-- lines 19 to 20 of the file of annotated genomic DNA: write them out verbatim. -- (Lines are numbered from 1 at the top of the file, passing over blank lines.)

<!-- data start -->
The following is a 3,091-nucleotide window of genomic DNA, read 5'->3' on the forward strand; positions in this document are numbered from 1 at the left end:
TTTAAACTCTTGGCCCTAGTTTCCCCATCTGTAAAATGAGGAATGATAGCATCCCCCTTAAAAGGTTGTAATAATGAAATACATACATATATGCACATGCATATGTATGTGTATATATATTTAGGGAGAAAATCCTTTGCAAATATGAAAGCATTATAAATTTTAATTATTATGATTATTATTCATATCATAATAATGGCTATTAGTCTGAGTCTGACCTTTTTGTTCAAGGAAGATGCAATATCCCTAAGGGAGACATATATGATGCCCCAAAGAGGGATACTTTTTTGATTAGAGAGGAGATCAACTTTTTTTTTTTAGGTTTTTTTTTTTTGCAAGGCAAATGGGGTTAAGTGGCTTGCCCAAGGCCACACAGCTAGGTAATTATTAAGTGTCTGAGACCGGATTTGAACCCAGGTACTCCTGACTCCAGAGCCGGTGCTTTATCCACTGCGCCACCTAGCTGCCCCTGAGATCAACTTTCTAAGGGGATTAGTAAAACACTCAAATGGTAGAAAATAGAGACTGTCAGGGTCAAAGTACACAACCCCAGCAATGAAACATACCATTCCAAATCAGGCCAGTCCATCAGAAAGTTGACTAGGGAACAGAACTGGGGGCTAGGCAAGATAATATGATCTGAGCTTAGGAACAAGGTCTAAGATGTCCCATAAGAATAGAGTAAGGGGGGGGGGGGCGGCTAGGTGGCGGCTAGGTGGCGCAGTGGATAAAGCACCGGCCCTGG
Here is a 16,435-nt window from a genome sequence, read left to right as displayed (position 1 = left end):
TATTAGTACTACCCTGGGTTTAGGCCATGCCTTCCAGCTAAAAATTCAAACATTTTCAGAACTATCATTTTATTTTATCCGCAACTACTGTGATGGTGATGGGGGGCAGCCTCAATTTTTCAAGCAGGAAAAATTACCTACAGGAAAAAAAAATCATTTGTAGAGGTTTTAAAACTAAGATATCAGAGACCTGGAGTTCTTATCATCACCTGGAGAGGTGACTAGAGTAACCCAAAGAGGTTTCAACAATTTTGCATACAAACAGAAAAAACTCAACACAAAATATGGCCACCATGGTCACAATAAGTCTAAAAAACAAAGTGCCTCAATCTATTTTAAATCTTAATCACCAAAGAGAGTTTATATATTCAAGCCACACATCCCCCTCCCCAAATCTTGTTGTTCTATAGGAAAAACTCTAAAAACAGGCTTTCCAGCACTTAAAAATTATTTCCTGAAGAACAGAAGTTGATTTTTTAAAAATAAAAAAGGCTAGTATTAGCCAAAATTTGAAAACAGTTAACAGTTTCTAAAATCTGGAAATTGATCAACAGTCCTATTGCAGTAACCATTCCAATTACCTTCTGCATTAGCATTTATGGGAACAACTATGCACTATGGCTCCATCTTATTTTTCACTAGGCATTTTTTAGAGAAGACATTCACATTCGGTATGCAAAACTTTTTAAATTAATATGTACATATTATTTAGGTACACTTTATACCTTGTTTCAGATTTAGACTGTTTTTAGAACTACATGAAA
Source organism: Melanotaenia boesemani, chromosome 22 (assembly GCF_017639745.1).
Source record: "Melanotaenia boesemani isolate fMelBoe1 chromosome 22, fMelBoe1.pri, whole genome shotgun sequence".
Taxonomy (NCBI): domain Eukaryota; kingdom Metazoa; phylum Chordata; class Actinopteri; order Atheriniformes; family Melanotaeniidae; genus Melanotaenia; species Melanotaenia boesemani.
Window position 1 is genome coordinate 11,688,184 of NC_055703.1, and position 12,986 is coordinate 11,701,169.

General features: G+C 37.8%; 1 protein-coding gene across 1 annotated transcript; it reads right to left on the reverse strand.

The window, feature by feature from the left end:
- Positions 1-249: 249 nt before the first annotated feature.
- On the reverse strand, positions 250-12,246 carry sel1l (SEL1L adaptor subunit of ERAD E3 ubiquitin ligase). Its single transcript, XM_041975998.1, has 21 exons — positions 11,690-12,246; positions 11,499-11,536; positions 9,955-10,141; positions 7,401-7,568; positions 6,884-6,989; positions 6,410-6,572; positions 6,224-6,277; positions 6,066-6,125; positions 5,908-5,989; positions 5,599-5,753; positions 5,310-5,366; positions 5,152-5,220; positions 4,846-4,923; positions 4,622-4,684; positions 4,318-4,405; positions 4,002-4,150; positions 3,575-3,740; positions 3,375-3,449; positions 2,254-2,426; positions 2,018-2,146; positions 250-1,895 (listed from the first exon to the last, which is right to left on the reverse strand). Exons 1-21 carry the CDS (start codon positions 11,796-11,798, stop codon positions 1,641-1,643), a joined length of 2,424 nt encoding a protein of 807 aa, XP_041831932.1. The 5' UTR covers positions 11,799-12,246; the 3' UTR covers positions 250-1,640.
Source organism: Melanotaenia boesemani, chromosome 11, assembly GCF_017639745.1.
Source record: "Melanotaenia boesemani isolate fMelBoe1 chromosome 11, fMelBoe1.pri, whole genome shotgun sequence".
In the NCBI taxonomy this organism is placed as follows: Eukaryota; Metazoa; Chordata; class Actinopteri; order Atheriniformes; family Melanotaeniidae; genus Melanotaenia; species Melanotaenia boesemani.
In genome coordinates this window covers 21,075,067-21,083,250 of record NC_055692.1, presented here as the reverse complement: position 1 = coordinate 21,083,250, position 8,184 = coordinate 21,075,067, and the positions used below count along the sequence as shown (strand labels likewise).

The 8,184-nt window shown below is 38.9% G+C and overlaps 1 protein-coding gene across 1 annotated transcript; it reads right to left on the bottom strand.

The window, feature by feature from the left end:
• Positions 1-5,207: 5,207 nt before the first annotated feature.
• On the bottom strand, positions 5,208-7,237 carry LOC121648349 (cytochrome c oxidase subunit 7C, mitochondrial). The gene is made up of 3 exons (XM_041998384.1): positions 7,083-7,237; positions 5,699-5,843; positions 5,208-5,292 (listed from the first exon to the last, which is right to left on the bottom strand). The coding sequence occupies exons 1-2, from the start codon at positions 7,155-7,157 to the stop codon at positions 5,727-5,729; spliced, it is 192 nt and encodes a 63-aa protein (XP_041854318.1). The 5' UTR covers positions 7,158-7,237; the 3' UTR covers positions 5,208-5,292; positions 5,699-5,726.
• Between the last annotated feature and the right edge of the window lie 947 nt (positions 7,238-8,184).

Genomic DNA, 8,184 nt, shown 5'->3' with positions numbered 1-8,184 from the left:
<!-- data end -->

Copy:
• Positions 1-5,207: 5,207 nt before the first annotated feature.
• On the bottom strand, positions 5,208-7,237 carry LOC121648349 (cytochrome c oxidase subunit 7C, mitochondrial). The gene is made up of 3 exons (XM_041998384.1): positions 7,083-7,237; positions 5,699-5,843; positions 5,208-5,292 (listed from the first exon to the last, which is right to left on the bottom strand). The coding sequence occupies exons 1-2, from the start codon at positions 7,155-7,157 to the stop codon at positions 5,727-5,729; spliced, it is 192 nt and encodes a 63-aa protein (XP_041854318.1). The 5' UTR covers positions 7,158-7,237; the 3' UTR covers positions 5,208-5,292; positions 5,699-5,726.